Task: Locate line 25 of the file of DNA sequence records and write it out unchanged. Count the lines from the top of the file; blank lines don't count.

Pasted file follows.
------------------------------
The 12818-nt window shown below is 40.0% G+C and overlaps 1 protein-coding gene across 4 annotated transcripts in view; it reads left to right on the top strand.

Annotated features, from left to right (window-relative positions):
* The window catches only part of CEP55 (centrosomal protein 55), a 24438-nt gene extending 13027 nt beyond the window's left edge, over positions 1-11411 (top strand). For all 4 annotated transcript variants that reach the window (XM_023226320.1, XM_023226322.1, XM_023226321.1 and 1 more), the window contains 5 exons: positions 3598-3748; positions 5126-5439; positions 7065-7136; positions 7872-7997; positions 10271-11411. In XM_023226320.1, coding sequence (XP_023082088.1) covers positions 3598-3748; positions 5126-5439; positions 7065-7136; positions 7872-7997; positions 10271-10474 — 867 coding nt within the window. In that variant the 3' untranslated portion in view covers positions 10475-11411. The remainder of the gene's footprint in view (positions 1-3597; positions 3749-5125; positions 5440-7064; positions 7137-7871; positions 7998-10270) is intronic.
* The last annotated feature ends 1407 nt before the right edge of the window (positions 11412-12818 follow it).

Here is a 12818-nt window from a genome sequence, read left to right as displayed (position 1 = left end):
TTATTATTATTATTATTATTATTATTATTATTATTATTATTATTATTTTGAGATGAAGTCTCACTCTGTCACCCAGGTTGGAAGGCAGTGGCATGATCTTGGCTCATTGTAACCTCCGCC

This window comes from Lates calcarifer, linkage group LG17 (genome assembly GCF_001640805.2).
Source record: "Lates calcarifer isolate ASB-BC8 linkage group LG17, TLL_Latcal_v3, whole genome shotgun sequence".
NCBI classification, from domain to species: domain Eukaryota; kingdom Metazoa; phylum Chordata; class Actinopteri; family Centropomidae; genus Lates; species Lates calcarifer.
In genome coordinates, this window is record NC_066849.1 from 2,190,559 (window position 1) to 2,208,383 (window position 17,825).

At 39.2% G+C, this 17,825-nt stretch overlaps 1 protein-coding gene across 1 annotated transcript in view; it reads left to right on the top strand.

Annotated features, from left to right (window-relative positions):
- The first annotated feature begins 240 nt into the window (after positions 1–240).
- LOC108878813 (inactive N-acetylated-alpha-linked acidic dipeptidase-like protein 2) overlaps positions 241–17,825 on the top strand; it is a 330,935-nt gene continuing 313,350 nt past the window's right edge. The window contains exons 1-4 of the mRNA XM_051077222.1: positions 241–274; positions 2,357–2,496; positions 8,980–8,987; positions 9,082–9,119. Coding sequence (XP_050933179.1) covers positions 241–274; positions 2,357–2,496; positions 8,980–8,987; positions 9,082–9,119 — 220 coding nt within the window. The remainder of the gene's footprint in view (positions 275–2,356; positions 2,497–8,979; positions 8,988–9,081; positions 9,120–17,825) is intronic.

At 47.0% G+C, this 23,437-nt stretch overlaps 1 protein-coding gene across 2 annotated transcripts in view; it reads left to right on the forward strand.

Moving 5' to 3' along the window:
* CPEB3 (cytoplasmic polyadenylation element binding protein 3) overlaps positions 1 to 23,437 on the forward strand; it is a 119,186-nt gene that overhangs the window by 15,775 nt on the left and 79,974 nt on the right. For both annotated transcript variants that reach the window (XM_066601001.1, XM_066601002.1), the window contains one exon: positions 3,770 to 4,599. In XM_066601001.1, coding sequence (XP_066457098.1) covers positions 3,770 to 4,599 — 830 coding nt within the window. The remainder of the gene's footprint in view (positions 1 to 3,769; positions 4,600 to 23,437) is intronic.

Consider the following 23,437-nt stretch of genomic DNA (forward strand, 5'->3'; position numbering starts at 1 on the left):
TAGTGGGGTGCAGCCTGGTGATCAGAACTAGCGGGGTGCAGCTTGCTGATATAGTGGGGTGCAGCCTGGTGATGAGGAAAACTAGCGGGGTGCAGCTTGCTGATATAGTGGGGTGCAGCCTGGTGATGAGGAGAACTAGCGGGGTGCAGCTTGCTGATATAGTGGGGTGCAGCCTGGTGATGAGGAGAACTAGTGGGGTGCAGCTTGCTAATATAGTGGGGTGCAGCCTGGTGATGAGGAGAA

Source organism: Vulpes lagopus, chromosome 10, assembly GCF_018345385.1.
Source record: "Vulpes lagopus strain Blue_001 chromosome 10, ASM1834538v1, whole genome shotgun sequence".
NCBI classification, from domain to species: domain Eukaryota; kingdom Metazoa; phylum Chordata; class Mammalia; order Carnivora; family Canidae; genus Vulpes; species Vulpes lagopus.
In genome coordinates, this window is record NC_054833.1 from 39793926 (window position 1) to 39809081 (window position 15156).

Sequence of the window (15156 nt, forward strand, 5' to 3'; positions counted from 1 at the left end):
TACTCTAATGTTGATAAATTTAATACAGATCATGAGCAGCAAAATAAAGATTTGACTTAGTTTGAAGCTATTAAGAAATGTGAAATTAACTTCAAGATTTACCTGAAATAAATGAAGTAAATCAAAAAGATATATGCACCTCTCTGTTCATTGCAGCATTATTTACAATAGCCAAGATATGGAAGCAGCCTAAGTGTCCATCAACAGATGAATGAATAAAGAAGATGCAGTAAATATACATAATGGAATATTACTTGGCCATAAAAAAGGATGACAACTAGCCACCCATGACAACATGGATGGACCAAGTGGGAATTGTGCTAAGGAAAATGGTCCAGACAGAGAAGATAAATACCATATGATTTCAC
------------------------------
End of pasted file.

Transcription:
TACTCTAATGTTGATAAATTTAATACAGATCATGAGCAGCAAAATAAAGATTTGACTTAGTTTGAAGCTATTAAGAAATGTGAAATTAACTTCAAGATTTACCTGAAATAAATGAAGTAAATCAAAAAGATATATGCACCTCTCTGTTCATTGCAGCATTATTTACAATAGCCAAGATATGGAAGCAGCCTAAGTGTCCATCAACAGATGAATGAATAAAGAAGATGCAGTAAATATACATAATGGAATATTACTTGGCCATAAAAAAGGATGACAACTAGCCACCCATGACAACATGGATGGACCAAGTGGGAATTGTGCTAAGGAAAATGGTCCAGACAGAGAAGATAAATACCATATGATTTCAC